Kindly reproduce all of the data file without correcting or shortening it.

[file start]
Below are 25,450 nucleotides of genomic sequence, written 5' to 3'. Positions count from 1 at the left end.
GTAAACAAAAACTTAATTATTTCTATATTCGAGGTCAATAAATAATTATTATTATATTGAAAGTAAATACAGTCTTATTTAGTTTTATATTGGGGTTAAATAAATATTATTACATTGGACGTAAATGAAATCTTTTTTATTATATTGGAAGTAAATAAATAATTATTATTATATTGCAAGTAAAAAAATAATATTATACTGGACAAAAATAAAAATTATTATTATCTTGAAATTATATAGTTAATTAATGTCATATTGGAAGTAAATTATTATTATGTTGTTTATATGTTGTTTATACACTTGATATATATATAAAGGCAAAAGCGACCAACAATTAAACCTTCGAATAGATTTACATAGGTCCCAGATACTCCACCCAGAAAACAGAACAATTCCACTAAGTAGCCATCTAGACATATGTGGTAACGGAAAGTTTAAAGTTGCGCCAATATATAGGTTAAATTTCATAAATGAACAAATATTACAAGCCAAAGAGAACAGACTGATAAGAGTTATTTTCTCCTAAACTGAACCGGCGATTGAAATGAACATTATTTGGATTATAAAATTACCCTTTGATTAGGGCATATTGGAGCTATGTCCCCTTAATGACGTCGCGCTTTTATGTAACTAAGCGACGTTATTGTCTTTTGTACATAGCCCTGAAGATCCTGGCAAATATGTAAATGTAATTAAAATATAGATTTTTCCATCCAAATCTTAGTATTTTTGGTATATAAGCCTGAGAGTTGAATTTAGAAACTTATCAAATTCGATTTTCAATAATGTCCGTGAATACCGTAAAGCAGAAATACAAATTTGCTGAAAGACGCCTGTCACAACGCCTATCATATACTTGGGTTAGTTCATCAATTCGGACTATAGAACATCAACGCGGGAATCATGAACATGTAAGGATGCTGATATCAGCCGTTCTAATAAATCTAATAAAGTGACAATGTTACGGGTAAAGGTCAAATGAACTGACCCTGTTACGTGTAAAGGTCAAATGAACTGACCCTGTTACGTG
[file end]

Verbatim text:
Below are 25,450 nucleotides of genomic sequence, written 5' to 3'. Positions count from 1 at the left end.
GTAAACAAAAACTTAATTATTTCTATATTCGAGGTCAATAAATAATTATTATTATATTGAAAGTAAATACAGTCTTATTTAGTTTTATATTGGGGTTAAATAAATATTATTACATTGGACGTAAATGAAATCTTTTTTATTATATTGGAAGTAAATAAATAATTATTATTATATTGCAAGTAAAAAAATAATATTATACTGGACAAAAATAAAAATTATTATTATCTTGAAATTATATAGTTAATTAATGTCATATTGGAAGTAAATTATTATTATGTTGTTTATATGTTGTTTATACACTTGATATATATATAAAGGCAAAAGCGACCAACAATTAAACCTTCGAATAGATTTACATAGGTCCCAGATACTCCACCCAGAAAACAGAACAATTCCACTAAGTAGCCATCTAGACATATGTGGTAACGGAAAGTTTAAAGTTGCGCCAATATATAGGTTAAATTTCATAAATGAACAAATATTACAAGCCAAAGAGAACAGACTGATAAGAGTTATTTTCTCCTAAACTGAACCGGCGATTGAAATGAACATTATTTGGATTATAAAATTACCCTTTGATTAGGGCATATTGGAGCTATGTCCCCTTAATGACGTCGCGCTTTTATGTAACTAAGCGACGTTATTGTCTTTTGTACATAGCCCTGAAGATCCTGGCAAATATGTAAATGTAATTAAAATATAGATTTTTCCATCCAAATCTTAGTATTTTTGGTATATAAGCCTGAGAGTTGAATTTAGAAACTTATCAAATTCGATTTTCAATAATGTCCGTGAATACCGTAAAGCAGAAATACAAATTTGCTGAAAGACGCCTGTCACAACGCCTATCATATACTTGGGTTAGTTCATCAATTCGGACTATAGAACATCAACGCGGGAATCATGAACATGTAAGGATGCTGATATCAGCCGTTCTAATAAATCTAATAAAGTGACAATGTTACGGGTAAAGGTCAAATGAACTGACCCTGTTACGTGTAAAGGTCAAATGAACTGACCCTGTTACGTG